Already the world’s fifth-biggest greenhouse gas emitter, Indonesia is leading Southeast Asia’s boom in coal-fired power
Indonesia, already one of the world’s biggest carbon polluters because of deforestation, has back-pedalled on a pledge to cap coal production.
The government initially planned to reduce its coal production to 413 million tonnes this year, from 419 million tonnes in 2016. The figure was expected to fall to 406 million tonnes next year, before hovering at only 400 million from 2019.
However, this year’s coal production has already reached 477 million tonnes, far outstripping last year’s 434 million tonnes.
COP 21 commitment sinking
The fifth biggest emitter of greenhouse gas blames uncontrollable mining activities for the failure to limit coal production, which seriously jeopardises its commitments to the landmark COP 21 Paris climate deal.
About 2,000 mining permit holders have just completed feasibility studies or construction of their facilities and are ready to start production, Indonesia’s coal director general told reporters on Wednesday.
“Can we revoke these permits to stop the production? Or tell the miners to suspend their operations and take a break? It’s just impossible,” said Bambang Gatot Ariyono.
Indonesia had said it was prepared to cut emissions by cut greenhouse gas emissions by 29 per cent by 2030 if it received financial support from industrialised countries. But COP 21 financing has been hit by the withdrawal of the US from the climate deal, which is designed to prevent a disastrous rise in global warming of more than 2C.
Coal makes up the bulk of the government’s 35-GW power generation expansion programme, announced in late 2014.
It currently makes up around 57 per cent of the energy mix in Indonesia, the world’s top thermal coal exporter. Indonesia is committed to a target of 23 per cent renewable-sourced energy – mainly gas and geothermal – by 2025 from about 12 per cent at present.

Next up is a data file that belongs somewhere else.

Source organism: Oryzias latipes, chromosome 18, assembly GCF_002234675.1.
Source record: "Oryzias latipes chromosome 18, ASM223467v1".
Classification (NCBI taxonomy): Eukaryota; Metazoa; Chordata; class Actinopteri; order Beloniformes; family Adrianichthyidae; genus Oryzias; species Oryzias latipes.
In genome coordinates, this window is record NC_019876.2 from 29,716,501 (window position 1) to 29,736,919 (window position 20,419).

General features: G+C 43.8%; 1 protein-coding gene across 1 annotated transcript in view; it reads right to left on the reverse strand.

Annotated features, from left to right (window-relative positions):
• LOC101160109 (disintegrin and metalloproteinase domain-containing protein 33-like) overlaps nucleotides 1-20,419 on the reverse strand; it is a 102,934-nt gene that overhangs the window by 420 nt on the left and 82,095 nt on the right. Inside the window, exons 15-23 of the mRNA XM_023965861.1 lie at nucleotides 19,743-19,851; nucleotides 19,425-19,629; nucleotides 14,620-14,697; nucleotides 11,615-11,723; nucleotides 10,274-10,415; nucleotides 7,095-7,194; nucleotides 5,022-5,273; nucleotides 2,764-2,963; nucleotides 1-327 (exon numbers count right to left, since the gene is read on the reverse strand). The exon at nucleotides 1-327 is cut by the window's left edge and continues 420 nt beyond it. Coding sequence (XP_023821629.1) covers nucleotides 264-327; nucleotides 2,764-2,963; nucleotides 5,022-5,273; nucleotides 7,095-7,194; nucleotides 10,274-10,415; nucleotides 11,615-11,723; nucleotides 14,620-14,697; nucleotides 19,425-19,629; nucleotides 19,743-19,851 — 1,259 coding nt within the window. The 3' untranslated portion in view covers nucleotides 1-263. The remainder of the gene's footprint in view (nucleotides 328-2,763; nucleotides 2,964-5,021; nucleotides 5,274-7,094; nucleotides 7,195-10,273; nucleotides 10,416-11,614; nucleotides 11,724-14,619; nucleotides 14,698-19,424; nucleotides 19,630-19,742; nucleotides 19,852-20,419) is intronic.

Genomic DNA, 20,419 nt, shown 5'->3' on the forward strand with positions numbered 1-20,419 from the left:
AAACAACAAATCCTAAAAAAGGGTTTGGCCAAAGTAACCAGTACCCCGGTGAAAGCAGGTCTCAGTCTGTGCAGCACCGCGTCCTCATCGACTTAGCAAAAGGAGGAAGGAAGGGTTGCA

But with coal production still rising, meeting that target looks unlikely.
“We previously expected to produce only 406 million tonnes of coal in 2018,” said coal chief Bambang.
“But looking at the current conditions, it might be impossible for us to prevent all holders of coal mining permits, particularly ones that have conducted feasibility studies or have started construction process [at the mining sites], from entering the production stage.”
In fact, Bambang said the government would have to increase the country’s coal production to boost its non-tax state revenues.
As of Wednesday, the state revenues from the mineral and coal sector reached 39 trillion rupiah ($2.73 billion), already surpassing the full-year target of Rp32.7 trillion.
Indonesia had coal resources amounting to 128.06 billion tonnes and coal reserves of 28.46 billion tonnes by the end of 2016, located mostly in Kalimantan and Sumatra.
Indonesia is at the core of a boom in coal-fired power in Southeast Asia, which is being bankrolled by foreign governments and banks, the Guardian reports.
Activist group Market Forces examined 22 deals involving 13.1 gigawatts of coal-fired power in Indonesia and found that 91 per cent of the projects had the backing of foreign governments through export credit agencies or development banks.
The majority of the money was coming from Japan and China, with the Japan Bank for International Cooperation involved in five deals and the Export-Import Bank of China involved in seven deals. All the deals closed between January 2010 and March 2017.